A series of articles in Building – John Redmond's "Do the best you can" (8 November, page 55), Tony Bingham's "Keep it clean" and Nick Henchie's "Redmond's recipe for fudge" (both 6 December, pages 46-47) – caught my attention.
One matter, mentioned by Bingham, has had little publicity but is at the core of most problems. A requirement of section 108 (2)(b) is that the dispute is "referred". The courts have now clarified that the dispute must be crystallised and cannot be varied by matters that have not been between the parties prior to commencement. Referral of the dispute on day one gives the full period for determining the issues. Unfortunately, some of the relevant bodies have issued procedures that have been copied without due thought from the Arbitration Act and require the submission of a statement of case that will immediately extend the date at which the dispute becomes recognisable.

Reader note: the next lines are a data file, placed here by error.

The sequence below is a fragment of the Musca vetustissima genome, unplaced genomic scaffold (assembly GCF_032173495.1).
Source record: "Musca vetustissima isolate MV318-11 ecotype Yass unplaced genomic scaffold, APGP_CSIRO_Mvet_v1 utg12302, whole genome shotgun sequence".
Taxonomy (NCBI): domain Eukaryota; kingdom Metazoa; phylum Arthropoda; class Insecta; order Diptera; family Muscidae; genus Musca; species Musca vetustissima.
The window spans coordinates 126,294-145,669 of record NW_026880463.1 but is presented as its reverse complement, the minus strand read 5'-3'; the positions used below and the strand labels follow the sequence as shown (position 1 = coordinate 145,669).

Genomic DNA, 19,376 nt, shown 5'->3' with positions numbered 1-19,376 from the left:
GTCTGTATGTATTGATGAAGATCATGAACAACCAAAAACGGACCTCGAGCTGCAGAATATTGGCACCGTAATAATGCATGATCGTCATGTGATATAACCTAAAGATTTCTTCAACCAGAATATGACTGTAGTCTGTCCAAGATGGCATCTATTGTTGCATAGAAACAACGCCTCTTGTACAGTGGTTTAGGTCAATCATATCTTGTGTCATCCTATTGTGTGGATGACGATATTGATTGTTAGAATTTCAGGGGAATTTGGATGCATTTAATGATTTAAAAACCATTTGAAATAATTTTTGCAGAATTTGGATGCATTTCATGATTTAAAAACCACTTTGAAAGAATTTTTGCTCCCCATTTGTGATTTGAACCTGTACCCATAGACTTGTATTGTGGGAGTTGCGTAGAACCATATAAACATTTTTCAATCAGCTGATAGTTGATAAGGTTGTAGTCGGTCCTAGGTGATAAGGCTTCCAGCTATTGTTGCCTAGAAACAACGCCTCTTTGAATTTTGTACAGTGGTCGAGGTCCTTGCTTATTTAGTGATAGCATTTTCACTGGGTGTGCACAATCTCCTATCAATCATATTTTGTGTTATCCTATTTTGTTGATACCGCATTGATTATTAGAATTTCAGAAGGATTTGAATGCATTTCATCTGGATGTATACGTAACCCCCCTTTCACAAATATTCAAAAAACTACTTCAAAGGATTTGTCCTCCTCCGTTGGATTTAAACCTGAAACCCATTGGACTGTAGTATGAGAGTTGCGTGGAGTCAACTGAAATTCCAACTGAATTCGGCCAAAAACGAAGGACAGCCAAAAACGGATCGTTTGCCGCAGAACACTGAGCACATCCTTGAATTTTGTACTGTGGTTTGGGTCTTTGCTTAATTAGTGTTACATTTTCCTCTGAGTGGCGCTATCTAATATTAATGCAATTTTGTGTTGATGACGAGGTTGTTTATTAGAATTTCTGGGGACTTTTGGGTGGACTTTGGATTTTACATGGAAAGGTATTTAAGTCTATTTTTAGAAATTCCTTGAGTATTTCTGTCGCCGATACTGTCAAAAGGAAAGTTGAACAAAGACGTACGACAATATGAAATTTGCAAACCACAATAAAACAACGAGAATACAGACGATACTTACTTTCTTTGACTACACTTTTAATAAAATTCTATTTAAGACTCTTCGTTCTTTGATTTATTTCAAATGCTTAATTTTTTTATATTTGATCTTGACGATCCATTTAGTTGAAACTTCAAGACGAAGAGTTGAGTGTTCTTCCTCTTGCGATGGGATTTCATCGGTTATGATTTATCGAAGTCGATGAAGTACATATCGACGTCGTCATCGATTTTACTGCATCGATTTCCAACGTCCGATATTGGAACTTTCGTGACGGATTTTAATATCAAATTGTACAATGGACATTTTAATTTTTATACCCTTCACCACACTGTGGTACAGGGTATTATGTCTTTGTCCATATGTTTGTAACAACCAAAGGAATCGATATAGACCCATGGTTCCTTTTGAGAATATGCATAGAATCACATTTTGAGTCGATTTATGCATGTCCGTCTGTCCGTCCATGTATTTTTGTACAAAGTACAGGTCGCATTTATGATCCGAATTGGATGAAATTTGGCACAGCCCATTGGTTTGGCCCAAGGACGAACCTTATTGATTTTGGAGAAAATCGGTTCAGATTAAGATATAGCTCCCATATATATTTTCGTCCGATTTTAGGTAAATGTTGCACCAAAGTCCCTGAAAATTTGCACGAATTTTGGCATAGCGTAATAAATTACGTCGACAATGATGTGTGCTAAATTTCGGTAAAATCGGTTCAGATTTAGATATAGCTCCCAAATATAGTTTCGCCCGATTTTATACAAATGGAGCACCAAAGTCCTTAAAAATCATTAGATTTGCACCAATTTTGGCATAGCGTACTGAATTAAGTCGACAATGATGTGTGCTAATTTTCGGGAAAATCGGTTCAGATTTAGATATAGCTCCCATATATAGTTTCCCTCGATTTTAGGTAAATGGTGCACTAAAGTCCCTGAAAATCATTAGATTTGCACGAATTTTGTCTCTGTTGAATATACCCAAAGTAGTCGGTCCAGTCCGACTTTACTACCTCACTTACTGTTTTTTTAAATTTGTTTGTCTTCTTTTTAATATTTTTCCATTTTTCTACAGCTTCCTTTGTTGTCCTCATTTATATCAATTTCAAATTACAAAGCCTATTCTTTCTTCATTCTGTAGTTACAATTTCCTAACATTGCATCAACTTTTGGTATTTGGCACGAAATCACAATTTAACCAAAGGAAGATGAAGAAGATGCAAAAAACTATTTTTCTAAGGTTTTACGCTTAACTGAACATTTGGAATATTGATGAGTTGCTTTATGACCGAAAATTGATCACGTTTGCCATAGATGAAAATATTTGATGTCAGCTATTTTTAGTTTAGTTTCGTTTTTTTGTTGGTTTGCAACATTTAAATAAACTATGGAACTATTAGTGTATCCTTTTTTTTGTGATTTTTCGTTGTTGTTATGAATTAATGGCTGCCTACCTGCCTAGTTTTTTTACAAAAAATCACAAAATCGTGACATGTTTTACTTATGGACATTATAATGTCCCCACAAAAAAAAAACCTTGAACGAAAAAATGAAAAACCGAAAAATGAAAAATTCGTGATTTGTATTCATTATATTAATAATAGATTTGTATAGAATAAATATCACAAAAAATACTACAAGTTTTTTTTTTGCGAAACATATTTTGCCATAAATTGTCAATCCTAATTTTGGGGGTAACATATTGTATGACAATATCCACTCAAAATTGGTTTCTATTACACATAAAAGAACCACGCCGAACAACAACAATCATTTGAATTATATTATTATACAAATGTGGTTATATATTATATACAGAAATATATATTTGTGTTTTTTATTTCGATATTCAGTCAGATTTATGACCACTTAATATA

I was disappointed that the scheme only gave the power to adjudicators to take the initiative in verifying the facts and the law. The only duty on the adjudicator is to make the decision, which has led many to making poor decisions by relying on submissions without making further enquiries.
Adjudicators should assume a requirement that they shall ascertain the facts and the law. This may lead to more adjudicators realising that they have no jurisdiction but, I submit, will assist in reversing the trend, which is taking adjudication in the same direction as arbitration.